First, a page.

Eradicate Hate Global Summit implores attendees to not only study but act
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Fighting hateThree-day summit held in Pittsburgh

Eradicate Hate Global Summit implores attendees to not only study but act

As opposed to convening experts for a Pittsburgh-based discussion on theoretics, organizers asked hundreds to do something.

Eradicate Hate Global Summit 2022 welcomed nearly 260 thought leaders. 
Photo by Adam Reinherz
Eradicate Hate Global Summit 2022 welcomed nearly 260 thought leaders. Photo by Adam Reinherz

Four years after the largest antisemitic attack in U.S. history, researchers, activists and thought leaders implored colleagues to combat hate in a call for action at the Eradicate Hate Global Summit, a deliberate evolution from last year’s event.

As opposed to merely convening experts for a Pittsburgh-based discussion on theoretics, organizers asked hundreds of change agents to do more than simply study.

“Each of you in this room come from all different disciplines, all parts of the world,” summit co-chair Laura Ellsworth told the hundreds of people gathered at the David L. Lawrence Convention Center on Sept. 19, and those watching online. “And yet each of you have something unique and precious that we want you to bring to the table.” The purpose of the three-day event, she continued, was to “set that table, to lay out the possibilities for you and invite you to come and join with us in this global movement.”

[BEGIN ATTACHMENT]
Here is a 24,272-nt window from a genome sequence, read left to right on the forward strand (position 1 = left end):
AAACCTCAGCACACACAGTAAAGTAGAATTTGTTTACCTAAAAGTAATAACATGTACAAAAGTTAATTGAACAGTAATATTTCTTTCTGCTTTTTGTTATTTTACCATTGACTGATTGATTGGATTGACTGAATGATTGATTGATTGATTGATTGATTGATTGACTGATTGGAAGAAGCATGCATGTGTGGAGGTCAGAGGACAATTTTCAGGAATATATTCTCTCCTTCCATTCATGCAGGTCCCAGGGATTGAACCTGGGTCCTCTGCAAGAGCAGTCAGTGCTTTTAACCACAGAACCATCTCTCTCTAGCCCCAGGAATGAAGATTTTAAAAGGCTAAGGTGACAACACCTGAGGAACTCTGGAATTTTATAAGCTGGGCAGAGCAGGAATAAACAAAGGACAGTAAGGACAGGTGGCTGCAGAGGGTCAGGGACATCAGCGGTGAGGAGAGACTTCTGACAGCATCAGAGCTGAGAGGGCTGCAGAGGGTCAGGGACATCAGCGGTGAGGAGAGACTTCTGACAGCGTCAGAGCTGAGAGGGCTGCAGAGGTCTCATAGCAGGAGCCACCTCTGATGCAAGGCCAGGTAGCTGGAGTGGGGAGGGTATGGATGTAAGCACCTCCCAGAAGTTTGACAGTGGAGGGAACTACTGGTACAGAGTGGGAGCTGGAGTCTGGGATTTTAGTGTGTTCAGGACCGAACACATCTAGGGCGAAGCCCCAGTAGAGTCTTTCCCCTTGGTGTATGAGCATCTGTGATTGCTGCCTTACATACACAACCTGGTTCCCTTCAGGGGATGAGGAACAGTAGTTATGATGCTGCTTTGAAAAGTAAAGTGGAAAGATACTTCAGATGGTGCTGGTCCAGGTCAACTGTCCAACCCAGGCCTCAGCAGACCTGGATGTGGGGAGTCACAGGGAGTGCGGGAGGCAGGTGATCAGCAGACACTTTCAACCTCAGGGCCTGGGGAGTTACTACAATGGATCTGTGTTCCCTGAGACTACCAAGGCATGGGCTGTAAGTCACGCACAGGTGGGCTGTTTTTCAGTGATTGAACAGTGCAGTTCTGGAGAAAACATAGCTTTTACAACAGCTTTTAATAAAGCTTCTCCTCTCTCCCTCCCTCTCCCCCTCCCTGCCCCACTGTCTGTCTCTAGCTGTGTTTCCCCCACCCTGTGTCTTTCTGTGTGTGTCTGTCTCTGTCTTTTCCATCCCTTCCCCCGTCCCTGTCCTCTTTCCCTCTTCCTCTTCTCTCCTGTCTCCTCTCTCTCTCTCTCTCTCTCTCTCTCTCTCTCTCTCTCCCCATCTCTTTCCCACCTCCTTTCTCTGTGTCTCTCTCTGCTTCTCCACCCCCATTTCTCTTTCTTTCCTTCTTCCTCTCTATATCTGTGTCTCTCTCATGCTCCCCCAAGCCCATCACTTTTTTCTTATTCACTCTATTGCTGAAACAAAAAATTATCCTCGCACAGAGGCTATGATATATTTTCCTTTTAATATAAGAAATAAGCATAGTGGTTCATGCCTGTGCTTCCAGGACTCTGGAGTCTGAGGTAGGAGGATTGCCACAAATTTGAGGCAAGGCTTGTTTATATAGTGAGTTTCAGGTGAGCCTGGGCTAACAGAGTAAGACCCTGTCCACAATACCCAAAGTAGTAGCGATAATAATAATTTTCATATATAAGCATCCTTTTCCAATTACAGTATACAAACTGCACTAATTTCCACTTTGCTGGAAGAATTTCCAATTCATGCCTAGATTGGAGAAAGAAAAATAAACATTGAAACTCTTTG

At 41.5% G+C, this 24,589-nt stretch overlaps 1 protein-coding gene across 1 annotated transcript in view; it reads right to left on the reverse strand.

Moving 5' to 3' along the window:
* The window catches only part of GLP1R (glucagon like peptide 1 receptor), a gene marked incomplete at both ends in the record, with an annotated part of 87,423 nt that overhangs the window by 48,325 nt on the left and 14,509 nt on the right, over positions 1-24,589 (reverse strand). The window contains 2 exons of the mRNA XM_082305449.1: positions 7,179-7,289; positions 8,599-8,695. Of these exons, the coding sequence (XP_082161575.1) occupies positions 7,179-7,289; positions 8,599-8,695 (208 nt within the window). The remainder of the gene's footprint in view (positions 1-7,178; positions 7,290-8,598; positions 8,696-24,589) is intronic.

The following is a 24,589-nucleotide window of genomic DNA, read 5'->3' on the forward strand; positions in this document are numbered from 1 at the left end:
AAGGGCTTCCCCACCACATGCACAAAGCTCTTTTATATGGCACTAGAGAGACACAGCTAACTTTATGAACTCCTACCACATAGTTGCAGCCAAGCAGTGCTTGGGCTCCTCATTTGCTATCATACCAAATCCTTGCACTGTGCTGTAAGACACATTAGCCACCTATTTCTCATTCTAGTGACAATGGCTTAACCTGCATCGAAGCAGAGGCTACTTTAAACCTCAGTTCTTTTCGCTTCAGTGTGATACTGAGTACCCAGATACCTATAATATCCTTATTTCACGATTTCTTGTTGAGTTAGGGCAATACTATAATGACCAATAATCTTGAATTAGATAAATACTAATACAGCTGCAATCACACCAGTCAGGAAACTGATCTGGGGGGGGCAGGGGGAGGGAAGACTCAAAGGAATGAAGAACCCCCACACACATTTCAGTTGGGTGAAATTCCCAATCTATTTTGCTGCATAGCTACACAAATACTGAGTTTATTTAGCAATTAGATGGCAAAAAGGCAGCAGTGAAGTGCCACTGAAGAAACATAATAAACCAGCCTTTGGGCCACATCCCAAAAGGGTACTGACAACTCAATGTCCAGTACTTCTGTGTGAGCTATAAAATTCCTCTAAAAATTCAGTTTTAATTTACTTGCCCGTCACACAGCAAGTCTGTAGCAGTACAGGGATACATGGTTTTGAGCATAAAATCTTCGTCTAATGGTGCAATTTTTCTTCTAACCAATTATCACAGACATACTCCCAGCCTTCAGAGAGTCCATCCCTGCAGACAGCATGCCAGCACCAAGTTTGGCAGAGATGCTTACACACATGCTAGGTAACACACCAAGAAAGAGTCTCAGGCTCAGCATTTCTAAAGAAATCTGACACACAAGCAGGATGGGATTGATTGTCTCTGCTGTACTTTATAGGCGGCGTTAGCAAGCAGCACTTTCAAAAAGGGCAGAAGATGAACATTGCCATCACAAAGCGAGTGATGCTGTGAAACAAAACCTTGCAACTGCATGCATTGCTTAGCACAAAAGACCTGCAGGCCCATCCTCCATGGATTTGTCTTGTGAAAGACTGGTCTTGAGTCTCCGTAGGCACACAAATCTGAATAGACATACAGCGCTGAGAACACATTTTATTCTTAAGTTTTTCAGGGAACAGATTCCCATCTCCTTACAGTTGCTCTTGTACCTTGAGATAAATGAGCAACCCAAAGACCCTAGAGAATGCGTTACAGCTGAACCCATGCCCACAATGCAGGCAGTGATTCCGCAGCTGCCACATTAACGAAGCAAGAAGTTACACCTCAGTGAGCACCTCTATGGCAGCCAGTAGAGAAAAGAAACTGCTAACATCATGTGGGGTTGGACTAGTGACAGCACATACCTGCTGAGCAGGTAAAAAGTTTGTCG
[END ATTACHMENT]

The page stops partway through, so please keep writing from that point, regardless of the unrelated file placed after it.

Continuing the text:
Although a significant focus was placed on deliverables, organizers remained committed to remembering the 11 people murdered on Oct. 27, 2018, at the Tree of Life building and respecting their families.

“One of our missions is to honor those we have lost and, perhaps through our actions, to provide some small measure of comfort to those who continue to mourn,” summit co-chair Mark Nordenberg said.

Keynote speaker Alice Wairimu Nderitu, Special Adviser on the Prevention of Genocide, United Nations. Screenshot by Adam Reinherz

While praising Pittsburgh’s “better angels,” Nordenberg highlighted the efforts of several local residents, including Wasi Mohammed, former executive director of the Islamic Center of Pittsburgh; David Shapira, who chaired the independent committee established by the Jewish Federation of Greater Pittsburgh to determine the distribution of donated funds after the massacre; and Michele Rosenthal, whose brothers, Cecil and David Rosenthal, were among the 11 Jews murdered on Oct. 27, 2018.

In the lead-up to this year’s summit, organizers asked Rosenthal, a consultant and former community relations manager for the Pittsburgh Steelers, to head a working group focusing on hate and sports.

The group, Rosenthal told the Chronicle, built on an earlier United Nations’ strategy and plan of action.

Launched by Secretary-General Antonio Guterres in 2019, the strategy and plan called hate speech “one of the clearest guides” to atrocity crimes and genocide — including the Holocaust — noted working group member and U.N. special advisor Alice Wairimu Nderitu.

Because sports generate a huge digital audience, extremists purposefully disseminate unfortunately “compelling” content to large online communities, explained fellow working group member Oren Segal — a vice president at the Anti-Defamation League.

Lauren Culbertson Greco — a working group member who heads U.S. Public Policy at Twitter — said that although the social media platform can be used for negative purposes, Twitter is trying to “address the issues that plague our society and happen on our service.”